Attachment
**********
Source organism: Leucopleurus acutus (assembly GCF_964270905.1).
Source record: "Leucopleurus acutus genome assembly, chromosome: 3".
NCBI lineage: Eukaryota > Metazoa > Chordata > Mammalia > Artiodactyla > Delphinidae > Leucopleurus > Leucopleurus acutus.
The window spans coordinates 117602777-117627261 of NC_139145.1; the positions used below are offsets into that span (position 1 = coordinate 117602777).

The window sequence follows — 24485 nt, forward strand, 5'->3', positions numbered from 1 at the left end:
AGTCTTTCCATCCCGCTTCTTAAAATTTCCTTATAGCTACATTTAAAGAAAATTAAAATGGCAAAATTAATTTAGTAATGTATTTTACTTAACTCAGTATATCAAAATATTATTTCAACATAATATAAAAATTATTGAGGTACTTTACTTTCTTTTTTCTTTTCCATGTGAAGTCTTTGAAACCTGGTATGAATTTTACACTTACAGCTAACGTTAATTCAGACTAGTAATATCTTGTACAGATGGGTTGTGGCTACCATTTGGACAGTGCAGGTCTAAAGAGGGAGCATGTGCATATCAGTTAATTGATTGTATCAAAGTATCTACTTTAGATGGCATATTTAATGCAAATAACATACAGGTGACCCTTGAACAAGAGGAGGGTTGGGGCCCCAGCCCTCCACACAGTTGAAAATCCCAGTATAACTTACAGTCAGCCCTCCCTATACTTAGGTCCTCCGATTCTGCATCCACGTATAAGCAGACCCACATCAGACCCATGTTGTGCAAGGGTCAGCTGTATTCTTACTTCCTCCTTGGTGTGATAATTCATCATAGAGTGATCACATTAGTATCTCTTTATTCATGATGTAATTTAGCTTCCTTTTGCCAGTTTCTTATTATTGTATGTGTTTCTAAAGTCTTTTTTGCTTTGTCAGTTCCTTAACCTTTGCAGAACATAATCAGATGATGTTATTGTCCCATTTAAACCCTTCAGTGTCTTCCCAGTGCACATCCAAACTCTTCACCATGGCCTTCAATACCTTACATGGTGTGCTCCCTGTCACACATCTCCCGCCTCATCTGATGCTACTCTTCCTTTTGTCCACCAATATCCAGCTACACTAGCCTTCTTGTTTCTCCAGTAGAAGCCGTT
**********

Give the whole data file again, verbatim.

Source organism: Leucopleurus acutus (assembly GCF_964270905.1).
Source record: "Leucopleurus acutus genome assembly, chromosome: 3".
NCBI lineage: Eukaryota > Metazoa > Chordata > Mammalia > Artiodactyla > Delphinidae > Leucopleurus > Leucopleurus acutus.
The window spans coordinates 117602777-117627261 of NC_139145.1; the positions used below are offsets into that span (position 1 = coordinate 117602777).

The window sequence follows — 24485 nt, forward strand, 5'->3', positions numbered from 1 at the left end:
AGTCTTTCCATCCCGCTTCTTAAAATTTCCTTATAGCTACATTTAAAGAAAATTAAAATGGCAAAATTAATTTAGTAATGTATTTTACTTAACTCAGTATATCAAAATATTATTTCAACATAATATAAAAATTATTGAGGTACTTTACTTTCTTTTTTCTTTTCCATGTGAAGTCTTTGAAACCTGGTATGAATTTTACACTTACAGCTAACGTTAATTCAGACTAGTAATATCTTGTACAGATGGGTTGTGGCTACCATTTGGACAGTGCAGGTCTAAAGAGGGAGCATGTGCATATCAGTTAATTGATTGTATCAAAGTATCTACTTTAGATGGCATATTTAATGCAAATAACATACAGGTGACCCTTGAACAAGAGGAGGGTTGGGGCCCCAGCCCTCCACACAGTTGAAAATCCCAGTATAACTTACAGTCAGCCCTCCCTATACTTAGGTCCTCCGATTCTGCATCCACGTATAAGCAGACCCACATCAGACCCATGTTGTGCAAGGGTCAGCTGTATTCTTACTTCCTCCTTGGTGTGATAATTCATCATAGAGTGATCACATTAGTATCTCTTTATTCATGATGTAATTTAGCTTCCTTTTGCCAGTTTCTTATTATTGTATGTGTTTCTAAAGTCTTTTTTGCTTTGTCAGTTCCTTAACCTTTGCAGAACATAATCAGATGATGTTATTGTCCCATTTAAACCCTTCAGTGTCTTCCCAGTGCACATCCAAACTCTTCACCATGGCCTTCAATACCTTACATGGTGTGCTCCCTGTCACACATCTCCCGCCTCATCTGATGCTACTCTTCCTTTTGTCCACCAATATCCAGCTACACTAGCCTTCTTGTTTCTCCAGTAGAAGCCGTT